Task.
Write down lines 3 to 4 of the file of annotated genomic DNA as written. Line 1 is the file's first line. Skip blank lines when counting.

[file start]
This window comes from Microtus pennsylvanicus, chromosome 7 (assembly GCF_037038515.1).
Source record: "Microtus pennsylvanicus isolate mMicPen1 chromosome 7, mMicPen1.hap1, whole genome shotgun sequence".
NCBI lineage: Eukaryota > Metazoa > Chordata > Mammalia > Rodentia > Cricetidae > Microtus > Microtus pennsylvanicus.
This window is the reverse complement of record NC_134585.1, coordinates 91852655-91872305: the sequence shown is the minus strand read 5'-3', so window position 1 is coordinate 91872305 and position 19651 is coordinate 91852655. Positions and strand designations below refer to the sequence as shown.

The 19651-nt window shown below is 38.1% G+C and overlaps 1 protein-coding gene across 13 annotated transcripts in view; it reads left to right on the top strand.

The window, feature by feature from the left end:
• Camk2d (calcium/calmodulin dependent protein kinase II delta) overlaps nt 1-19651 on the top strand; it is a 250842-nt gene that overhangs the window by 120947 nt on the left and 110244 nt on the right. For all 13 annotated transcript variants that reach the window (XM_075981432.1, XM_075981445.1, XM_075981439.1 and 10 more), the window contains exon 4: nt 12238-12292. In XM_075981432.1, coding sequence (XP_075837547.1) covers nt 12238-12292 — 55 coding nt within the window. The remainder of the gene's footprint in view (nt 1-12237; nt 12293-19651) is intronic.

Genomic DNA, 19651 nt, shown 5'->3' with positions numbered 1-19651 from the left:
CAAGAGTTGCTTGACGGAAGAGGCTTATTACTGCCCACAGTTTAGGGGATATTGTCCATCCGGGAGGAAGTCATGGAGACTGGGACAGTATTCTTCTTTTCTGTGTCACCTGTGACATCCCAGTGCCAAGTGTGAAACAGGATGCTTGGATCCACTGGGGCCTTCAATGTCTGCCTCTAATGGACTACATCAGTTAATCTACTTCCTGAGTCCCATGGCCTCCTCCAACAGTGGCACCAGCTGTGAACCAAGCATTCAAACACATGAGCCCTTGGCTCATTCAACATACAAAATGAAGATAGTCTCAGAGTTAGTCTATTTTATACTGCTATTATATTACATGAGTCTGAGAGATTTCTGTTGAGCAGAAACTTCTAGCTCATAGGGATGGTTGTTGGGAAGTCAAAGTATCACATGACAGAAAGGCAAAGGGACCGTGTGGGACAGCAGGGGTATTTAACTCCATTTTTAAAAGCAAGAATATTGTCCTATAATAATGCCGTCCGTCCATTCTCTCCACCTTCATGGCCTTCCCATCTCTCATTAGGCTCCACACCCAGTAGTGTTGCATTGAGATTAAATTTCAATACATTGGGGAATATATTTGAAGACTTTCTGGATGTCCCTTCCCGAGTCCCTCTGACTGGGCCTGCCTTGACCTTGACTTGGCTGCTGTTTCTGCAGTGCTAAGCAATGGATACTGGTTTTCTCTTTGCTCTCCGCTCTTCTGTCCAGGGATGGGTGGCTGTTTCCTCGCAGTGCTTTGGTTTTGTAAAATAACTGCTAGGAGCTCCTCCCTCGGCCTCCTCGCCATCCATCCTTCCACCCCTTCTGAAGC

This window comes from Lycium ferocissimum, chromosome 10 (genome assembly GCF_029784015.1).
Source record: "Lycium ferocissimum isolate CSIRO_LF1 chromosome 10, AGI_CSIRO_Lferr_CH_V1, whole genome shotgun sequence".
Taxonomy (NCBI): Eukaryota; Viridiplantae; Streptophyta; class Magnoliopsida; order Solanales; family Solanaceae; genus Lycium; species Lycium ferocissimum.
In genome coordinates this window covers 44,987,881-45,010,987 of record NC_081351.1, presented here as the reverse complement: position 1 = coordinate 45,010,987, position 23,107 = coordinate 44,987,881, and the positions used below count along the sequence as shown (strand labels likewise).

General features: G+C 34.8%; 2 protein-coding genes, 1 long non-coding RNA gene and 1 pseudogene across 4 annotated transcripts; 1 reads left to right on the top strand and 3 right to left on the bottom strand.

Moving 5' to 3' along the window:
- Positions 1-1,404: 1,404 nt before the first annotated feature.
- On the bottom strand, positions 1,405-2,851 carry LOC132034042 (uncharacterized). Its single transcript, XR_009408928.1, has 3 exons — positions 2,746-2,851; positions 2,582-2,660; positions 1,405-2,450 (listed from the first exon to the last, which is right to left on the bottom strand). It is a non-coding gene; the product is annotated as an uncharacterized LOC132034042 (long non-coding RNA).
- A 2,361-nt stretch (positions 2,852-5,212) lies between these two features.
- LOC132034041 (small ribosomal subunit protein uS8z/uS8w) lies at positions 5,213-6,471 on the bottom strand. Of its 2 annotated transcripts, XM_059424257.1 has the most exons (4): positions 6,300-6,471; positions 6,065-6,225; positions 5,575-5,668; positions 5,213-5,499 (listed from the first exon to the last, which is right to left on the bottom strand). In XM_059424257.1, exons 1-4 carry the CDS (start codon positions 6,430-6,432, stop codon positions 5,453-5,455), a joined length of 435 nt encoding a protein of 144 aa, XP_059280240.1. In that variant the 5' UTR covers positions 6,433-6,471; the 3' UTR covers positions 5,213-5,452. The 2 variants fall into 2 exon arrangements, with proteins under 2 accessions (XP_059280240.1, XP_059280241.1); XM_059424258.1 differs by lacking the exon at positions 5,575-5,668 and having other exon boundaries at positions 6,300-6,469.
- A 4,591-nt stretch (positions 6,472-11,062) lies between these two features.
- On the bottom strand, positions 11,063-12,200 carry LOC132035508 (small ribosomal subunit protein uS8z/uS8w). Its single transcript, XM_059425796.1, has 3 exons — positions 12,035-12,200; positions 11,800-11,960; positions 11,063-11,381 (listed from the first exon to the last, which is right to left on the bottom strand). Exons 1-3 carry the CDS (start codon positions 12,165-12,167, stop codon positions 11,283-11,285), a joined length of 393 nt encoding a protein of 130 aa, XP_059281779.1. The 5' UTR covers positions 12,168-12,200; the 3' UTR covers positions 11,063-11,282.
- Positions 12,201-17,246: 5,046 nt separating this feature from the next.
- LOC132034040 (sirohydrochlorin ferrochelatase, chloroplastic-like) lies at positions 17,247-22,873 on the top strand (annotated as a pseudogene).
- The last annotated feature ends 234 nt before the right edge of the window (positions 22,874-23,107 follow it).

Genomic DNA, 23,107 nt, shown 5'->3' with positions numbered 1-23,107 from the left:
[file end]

NCBI lineage: Eukaryota > Metazoa > Chordata > Mammalia > Rodentia > Cricetidae > Microtus > Microtus pennsylvanicus.
This window is the reverse complement of record NC_134585.1, coordinates 91852655-91872305: the sequence shown is the minus strand read 5'-3', so window position 1 is coordinate 91872305 and position 19651 is coordinate 91852655. Positions and strand designations below refer to the sequence as shown.